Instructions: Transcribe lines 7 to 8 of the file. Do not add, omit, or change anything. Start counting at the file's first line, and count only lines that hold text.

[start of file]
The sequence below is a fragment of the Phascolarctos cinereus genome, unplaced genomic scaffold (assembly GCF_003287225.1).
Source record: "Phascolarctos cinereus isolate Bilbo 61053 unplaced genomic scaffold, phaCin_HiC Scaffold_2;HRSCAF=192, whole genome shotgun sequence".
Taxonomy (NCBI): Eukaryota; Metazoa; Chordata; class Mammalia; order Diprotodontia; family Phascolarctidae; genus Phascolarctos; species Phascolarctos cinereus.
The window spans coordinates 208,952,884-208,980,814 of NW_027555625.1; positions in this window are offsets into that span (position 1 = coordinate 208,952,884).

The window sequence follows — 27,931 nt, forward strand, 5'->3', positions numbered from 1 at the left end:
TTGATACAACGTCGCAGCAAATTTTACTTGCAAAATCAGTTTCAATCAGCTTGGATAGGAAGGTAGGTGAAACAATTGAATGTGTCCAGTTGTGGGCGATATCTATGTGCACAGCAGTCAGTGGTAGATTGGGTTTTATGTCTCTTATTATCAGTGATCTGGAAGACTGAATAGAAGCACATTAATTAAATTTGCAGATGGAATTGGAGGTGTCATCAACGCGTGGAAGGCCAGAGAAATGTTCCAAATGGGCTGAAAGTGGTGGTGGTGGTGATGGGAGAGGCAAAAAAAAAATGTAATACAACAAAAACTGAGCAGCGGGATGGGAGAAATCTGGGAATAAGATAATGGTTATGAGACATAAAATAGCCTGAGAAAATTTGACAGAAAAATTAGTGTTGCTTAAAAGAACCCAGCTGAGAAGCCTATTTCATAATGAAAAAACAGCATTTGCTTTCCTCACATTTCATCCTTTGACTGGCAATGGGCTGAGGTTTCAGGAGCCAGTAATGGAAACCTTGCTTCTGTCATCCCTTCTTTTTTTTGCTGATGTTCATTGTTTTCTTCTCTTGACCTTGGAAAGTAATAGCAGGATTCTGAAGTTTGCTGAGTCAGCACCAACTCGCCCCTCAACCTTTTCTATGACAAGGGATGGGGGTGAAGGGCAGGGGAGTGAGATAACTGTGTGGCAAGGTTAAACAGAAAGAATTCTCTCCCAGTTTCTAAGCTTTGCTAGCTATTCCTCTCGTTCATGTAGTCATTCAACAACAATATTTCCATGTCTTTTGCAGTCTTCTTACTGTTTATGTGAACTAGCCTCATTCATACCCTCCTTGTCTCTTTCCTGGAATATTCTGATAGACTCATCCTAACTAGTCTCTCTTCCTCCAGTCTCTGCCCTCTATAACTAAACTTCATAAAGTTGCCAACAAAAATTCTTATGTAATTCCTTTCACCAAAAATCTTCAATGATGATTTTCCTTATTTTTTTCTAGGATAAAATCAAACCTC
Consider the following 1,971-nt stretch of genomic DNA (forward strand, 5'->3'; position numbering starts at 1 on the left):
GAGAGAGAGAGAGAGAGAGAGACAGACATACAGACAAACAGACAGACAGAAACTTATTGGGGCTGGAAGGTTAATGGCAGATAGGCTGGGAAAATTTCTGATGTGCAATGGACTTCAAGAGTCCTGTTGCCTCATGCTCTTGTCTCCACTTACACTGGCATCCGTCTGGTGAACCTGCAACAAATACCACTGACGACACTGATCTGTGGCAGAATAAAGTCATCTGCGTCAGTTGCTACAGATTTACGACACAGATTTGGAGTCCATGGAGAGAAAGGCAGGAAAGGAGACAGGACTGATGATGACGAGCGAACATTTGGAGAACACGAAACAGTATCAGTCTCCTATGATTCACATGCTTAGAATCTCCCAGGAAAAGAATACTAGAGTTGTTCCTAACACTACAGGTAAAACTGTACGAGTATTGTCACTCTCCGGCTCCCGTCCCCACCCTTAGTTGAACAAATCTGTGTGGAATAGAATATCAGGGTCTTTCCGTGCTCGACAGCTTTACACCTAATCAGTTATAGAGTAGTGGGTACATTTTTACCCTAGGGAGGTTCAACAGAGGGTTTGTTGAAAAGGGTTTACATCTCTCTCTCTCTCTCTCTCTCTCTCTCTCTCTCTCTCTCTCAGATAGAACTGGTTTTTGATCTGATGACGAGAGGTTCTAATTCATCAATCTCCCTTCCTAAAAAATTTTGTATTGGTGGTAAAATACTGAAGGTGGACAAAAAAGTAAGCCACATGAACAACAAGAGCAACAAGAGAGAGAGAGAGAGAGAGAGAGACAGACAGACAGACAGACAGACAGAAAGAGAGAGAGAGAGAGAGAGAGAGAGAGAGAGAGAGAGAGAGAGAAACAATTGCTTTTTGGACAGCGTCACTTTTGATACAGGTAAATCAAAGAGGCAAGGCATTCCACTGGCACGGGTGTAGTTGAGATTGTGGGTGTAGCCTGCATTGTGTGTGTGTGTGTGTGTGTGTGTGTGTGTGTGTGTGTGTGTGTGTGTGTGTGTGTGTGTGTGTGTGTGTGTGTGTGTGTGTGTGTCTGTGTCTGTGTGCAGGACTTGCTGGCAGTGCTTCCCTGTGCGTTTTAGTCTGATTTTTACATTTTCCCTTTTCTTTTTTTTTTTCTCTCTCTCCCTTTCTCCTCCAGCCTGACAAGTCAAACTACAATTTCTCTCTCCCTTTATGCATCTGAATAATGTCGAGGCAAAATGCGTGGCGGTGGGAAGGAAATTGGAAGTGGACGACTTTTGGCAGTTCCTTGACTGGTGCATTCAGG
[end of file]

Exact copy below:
Consider the following 1,971-nt stretch of genomic DNA (forward strand, 5'->3'; position numbering starts at 1 on the left):
GAGAGAGAGAGAGAGAGAGAGACAGACATACAGACAAACAGACAGACAGAAACTTATTGGGGCTGGAAGGTTAATGGCAGATAGGCTGGGAAAATTTCTGATGTGCAATGGACTTCAAGAGTCCTGTTGCCTCATGCTCTTGTCTCCACTTACACTGGCATCCGTCTGGTGAACCTGCAACAAATACCACTGACGACACTGATCTGTGGCAGAATAAAGTCATCTGCGTCAGTTGCTACAGATTTACGACACAGATTTGGAGTCCATGGAGAGAAAGGCAGGAAAGGAGACAGGACTGATGATGACGAGCGAACATTTGGAGAACACGAAACAGTATCAGTCTCCTATGATTCACATGCTTAGAATCTCCCAGGAAAAGAATACTAGAGTTGTTCCTAACACTACAGGTAAAACTGTACGAGTATTGTCACTCTCCGGCTCCCGTCCCCACCCTTAGTTGAACAAATCTGTGTGGAATAGAATATCAGGGTCTTTCCGTGCTCGACAGCTTTACACCTAATCAGTTATAGAGTAGTGGGTACATTTTTACCCTAGGGAGGTTCAACAGAGGGTTTGTTGAAAAGGGTTTACATCTCTCTCTCTCTCTCTCTCTCTCTCTCTCTCTCTCTCTCTCAGATAGAACTGGTTTTTGATCTGATGACGAGAGGTTCTAATTCATCAATCTCCCTTCCTAAAAAATTTTGTATTGGTGGTAAAATACTGAAGGTGGACAAAAAAGTAAGCCACATGAACAACAAGAGCAACAAGAGAGAGAGAGAGAGAGAGAGAGACAGACAGACAGACAGACAGACAGAAAGAGAGAGAGAGAGAGAGAGAGAGAGAGAGAGAGAGAGAGAGAGAAACAATTGCTTTTTGGACAGCGTCACTTTTGATACAGGTAAATCAAAGAGGCAAGGCATTCCACTGGCACGGGTGTAGTTGAGATTGTGGGTGTAGCCTGCATTGTGTGTGTGTGTGTGTGTGTGTGTGTGTGTGTGTGTGTGTGTGTGTGTGTGTGTGTGTGTGTGTGTGTGTGTGTGTGTGTGTGTGTCTGTGTCTGTGTGCAGGACTTGCTGGCAGTGCTTCCCTGTGCGTTTTAGTCTGATTTTTACATTTTCCCTTTTCTTTTTTTTTTTCTCTCTCTCCCTTTCTCCTCCAGCCTGACAAGTCAAACTACAATTTCTCTCTCCCTTTATGCATCTGAATAATGTCGAGGCAAAATGCGTGGCGGTGGGAAGGAAATTGGAAGTGGACGACTTTTGGCAGTTCCTTGACTGGTGCATTCAGG